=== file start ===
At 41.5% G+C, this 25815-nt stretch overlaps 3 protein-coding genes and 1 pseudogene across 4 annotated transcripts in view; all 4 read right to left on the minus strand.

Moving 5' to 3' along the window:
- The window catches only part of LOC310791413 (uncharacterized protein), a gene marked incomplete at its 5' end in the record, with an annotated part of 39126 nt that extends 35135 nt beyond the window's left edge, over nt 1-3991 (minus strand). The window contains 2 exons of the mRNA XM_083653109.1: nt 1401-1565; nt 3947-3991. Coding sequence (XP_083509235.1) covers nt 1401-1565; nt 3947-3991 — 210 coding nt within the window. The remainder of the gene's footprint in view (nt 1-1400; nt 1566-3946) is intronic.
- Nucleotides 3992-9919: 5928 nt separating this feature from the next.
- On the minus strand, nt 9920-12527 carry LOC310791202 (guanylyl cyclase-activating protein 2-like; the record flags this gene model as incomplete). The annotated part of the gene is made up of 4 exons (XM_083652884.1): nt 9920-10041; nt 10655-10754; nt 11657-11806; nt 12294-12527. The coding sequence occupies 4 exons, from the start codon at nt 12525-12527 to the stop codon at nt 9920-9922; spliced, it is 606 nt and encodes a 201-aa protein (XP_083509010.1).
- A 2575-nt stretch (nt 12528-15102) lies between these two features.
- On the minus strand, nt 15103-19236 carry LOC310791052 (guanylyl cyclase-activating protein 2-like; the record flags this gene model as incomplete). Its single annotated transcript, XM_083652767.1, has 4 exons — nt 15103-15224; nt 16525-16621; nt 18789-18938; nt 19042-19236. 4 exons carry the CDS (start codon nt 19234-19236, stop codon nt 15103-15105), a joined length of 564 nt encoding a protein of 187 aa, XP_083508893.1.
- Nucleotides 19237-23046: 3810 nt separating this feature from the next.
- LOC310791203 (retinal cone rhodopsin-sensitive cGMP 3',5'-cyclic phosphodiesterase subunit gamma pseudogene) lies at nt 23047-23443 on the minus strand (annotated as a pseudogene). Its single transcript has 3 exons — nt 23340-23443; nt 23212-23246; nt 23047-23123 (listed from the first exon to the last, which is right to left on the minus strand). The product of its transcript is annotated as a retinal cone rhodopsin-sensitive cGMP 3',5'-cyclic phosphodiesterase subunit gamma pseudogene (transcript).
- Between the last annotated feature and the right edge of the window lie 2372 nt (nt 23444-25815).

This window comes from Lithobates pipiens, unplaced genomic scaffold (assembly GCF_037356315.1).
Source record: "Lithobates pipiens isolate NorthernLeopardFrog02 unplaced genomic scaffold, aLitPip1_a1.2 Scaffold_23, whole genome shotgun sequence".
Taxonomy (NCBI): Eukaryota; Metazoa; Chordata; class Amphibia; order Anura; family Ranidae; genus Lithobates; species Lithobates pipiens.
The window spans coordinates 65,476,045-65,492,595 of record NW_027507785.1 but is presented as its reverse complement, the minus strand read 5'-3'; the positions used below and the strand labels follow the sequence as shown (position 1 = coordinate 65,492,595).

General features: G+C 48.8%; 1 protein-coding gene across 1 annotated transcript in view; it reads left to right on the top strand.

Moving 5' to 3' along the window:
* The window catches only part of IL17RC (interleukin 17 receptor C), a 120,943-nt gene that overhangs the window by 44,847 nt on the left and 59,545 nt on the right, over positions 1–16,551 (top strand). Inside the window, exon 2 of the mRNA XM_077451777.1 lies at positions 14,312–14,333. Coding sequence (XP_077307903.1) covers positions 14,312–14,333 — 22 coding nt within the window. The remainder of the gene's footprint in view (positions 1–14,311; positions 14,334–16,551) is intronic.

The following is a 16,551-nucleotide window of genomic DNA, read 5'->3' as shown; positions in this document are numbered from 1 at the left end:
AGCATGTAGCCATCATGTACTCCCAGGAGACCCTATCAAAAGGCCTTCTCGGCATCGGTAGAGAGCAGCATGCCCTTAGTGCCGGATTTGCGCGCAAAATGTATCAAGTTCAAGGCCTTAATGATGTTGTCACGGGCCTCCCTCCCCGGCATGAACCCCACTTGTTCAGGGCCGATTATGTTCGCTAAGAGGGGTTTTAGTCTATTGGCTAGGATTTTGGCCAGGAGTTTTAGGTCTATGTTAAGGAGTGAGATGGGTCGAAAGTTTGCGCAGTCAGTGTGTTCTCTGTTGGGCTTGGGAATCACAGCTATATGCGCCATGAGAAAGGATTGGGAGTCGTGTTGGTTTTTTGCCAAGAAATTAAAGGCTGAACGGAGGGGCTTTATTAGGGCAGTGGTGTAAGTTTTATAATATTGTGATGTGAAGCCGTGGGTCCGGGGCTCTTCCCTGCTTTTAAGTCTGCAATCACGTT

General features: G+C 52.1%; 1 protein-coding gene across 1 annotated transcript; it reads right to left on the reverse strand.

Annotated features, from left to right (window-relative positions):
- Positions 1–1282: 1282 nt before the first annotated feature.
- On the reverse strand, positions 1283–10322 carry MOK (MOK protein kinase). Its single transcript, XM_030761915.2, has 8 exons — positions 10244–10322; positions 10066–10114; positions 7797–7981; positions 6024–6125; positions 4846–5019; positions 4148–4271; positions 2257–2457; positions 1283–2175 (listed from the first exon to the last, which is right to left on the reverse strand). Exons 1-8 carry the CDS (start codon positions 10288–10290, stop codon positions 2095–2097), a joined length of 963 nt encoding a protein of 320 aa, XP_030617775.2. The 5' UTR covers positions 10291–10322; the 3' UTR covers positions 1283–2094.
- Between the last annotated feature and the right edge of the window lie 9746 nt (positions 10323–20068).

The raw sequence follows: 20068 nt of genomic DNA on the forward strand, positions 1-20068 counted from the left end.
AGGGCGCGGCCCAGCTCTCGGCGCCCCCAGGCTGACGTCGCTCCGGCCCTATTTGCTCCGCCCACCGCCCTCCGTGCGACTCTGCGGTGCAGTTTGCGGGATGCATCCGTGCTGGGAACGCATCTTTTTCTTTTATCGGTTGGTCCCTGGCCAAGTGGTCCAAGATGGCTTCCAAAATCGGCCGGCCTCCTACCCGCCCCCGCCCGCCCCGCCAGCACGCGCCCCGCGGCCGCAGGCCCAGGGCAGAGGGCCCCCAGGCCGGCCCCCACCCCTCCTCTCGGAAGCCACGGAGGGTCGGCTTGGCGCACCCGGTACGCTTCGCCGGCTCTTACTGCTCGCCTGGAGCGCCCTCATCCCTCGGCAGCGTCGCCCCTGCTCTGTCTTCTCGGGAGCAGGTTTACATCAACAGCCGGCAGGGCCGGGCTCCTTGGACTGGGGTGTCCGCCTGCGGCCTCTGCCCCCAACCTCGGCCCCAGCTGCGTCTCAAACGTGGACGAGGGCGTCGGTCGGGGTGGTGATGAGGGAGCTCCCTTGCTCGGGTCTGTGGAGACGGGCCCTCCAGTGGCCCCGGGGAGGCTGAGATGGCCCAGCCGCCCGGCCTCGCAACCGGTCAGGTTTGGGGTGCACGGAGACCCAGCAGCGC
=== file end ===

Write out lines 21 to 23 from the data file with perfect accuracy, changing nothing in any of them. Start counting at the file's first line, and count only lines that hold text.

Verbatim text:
Annotated features, from left to right (window-relative positions):
- Positions 1–1282: 1282 nt before the first annotated feature.
- On the reverse strand, positions 1283–10322 carry MOK (MOK protein kinase). Its single transcript, XM_030761915.2, has 8 exons — positions 10244–10322; positions 10066–10114; positions 7797–7981; positions 6024–6125; positions 4846–5019; positions 4148–4271; positions 2257–2457; positions 1283–2175 (listed from the first exon to the last, which is right to left on the reverse strand). Exons 1-8 carry the CDS (start codon positions 10288–10290, stop codon positions 2095–2097), a joined length of 963 nt encoding a protein of 320 aa, XP_030617775.2. The 5' UTR covers positions 10291–10322; the 3' UTR covers positions 1283–2094.